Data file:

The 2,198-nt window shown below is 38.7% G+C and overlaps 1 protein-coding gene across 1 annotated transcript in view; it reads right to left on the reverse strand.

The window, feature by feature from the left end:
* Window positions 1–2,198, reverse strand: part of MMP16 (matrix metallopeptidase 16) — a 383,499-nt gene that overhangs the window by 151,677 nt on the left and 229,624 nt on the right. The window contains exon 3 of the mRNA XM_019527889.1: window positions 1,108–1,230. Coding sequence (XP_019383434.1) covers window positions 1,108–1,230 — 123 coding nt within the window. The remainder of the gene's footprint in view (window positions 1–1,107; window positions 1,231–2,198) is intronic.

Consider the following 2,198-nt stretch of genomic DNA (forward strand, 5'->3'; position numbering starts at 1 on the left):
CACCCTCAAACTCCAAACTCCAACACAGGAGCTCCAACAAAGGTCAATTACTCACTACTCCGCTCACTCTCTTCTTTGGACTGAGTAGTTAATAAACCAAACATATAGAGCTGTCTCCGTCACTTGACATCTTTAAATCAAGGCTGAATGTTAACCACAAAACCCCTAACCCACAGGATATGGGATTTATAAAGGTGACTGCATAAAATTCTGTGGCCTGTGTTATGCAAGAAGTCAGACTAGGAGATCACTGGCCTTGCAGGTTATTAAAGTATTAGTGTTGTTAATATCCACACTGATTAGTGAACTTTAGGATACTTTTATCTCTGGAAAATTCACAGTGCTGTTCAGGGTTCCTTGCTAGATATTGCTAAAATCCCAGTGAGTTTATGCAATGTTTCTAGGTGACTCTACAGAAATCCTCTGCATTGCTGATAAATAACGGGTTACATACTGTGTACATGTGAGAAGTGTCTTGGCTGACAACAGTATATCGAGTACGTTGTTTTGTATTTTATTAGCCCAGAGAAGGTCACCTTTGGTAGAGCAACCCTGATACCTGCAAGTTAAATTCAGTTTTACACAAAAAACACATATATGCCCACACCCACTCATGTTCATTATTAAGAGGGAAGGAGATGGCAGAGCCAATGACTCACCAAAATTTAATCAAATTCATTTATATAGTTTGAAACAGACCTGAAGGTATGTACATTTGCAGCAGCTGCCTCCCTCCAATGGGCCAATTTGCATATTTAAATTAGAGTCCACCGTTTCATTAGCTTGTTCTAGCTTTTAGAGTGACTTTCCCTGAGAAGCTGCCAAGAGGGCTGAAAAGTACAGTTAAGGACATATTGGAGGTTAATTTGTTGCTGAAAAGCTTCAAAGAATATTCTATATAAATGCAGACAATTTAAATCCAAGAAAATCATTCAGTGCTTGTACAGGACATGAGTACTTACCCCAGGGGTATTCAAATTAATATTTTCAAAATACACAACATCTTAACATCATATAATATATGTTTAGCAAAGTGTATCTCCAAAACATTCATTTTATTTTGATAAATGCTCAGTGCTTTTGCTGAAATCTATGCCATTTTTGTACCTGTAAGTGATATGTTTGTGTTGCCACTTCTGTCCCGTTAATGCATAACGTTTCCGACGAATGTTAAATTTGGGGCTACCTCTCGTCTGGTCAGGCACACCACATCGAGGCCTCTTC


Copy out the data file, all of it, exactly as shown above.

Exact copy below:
The 2,198-nt window shown below is 38.7% G+C and overlaps 1 protein-coding gene across 1 annotated transcript in view; it reads right to left on the reverse strand.

The window, feature by feature from the left end:
* Window positions 1–2,198, reverse strand: part of MMP16 (matrix metallopeptidase 16) — a 383,499-nt gene that overhangs the window by 151,677 nt on the left and 229,624 nt on the right. The window contains exon 3 of the mRNA XM_019527889.1: window positions 1,108–1,230. Coding sequence (XP_019383434.1) covers window positions 1,108–1,230 — 123 coding nt within the window. The remainder of the gene's footprint in view (window positions 1–1,107; window positions 1,231–2,198) is intronic.

Consider the following 2,198-nt stretch of genomic DNA (forward strand, 5'->3'; position numbering starts at 1 on the left):
CACCCTCAAACTCCAAACTCCAACACAGGAGCTCCAACAAAGGTCAATTACTCACTACTCCGCTCACTCTCTTCTTTGGACTGAGTAGTTAATAAACCAAACATATAGAGCTGTCTCCGTCACTTGACATCTTTAAATCAAGGCTGAATGTTAACCACAAAACCCCTAACCCACAGGATATGGGATTTATAAAGGTGACTGCATAAAATTCTGTGGCCTGTGTTATGCAAGAAGTCAGACTAGGAGATCACTGGCCTTGCAGGTTATTAAAGTATTAGTGTTGTTAATATCCACACTGATTAGTGAACTTTAGGATACTTTTATCTCTGGAAAATTCACAGTGCTGTTCAGGGTTCCTTGCTAGATATTGCTAAAATCCCAGTGAGTTTATGCAATGTTTCTAGGTGACTCTACAGAAATCCTCTGCATTGCTGATAAATAACGGGTTACATACTGTGTACATGTGAGAAGTGTCTTGGCTGACAACAGTATATCGAGTACGTTGTTTTGTATTTTATTAGCCCAGAGAAGGTCACCTTTGGTAGAGCAACCCTGATACCTGCAAGTTAAATTCAGTTTTACACAAAAAACACATATATGCCCACACCCACTCATGTTCATTATTAAGAGGGAAGGAGATGGCAGAGCCAATGACTCACCAAAATTTAATCAAATTCATTTATATAGTTTGAAACAGACCTGAAGGTATGTACATTTGCAGCAGCTGCCTCCCTCCAATGGGCCAATTTGCATATTTAAATTAGAGTCCACCGTTTCATTAGCTTGTTCTAGCTTTTAGAGTGACTTTCCCTGAGAAGCTGCCAAGAGGGCTGAAAAGTACAGTTAAGGACATATTGGAGGTTAATTTGTTGCTGAAAAGCTTCAAAGAATATTCTATATAAATGCAGACAATTTAAATCCAAGAAAATCATTCAGTGCTTGTACAGGACATGAGTACTTACCCCAGGGGTATTCAAATTAATATTTTCAAAATACACAACATCTTAACATCATATAATATATGTTTAGCAAAGTGTATCTCCAAAACATTCATTTTATTTTGATAAATGCTCAGTGCTTTTGCTGAAATCTATGCCATTTTTGTACCTGTAAGTGATATGTTTGTGTTGCCACTTCTGTCCCGTTAATGCATAACGTTTCCGACGAATGTTAAATTTGGGGCTACCTCTCGTCTGGTCAGGCACACCACATCGAGGCCTCTTC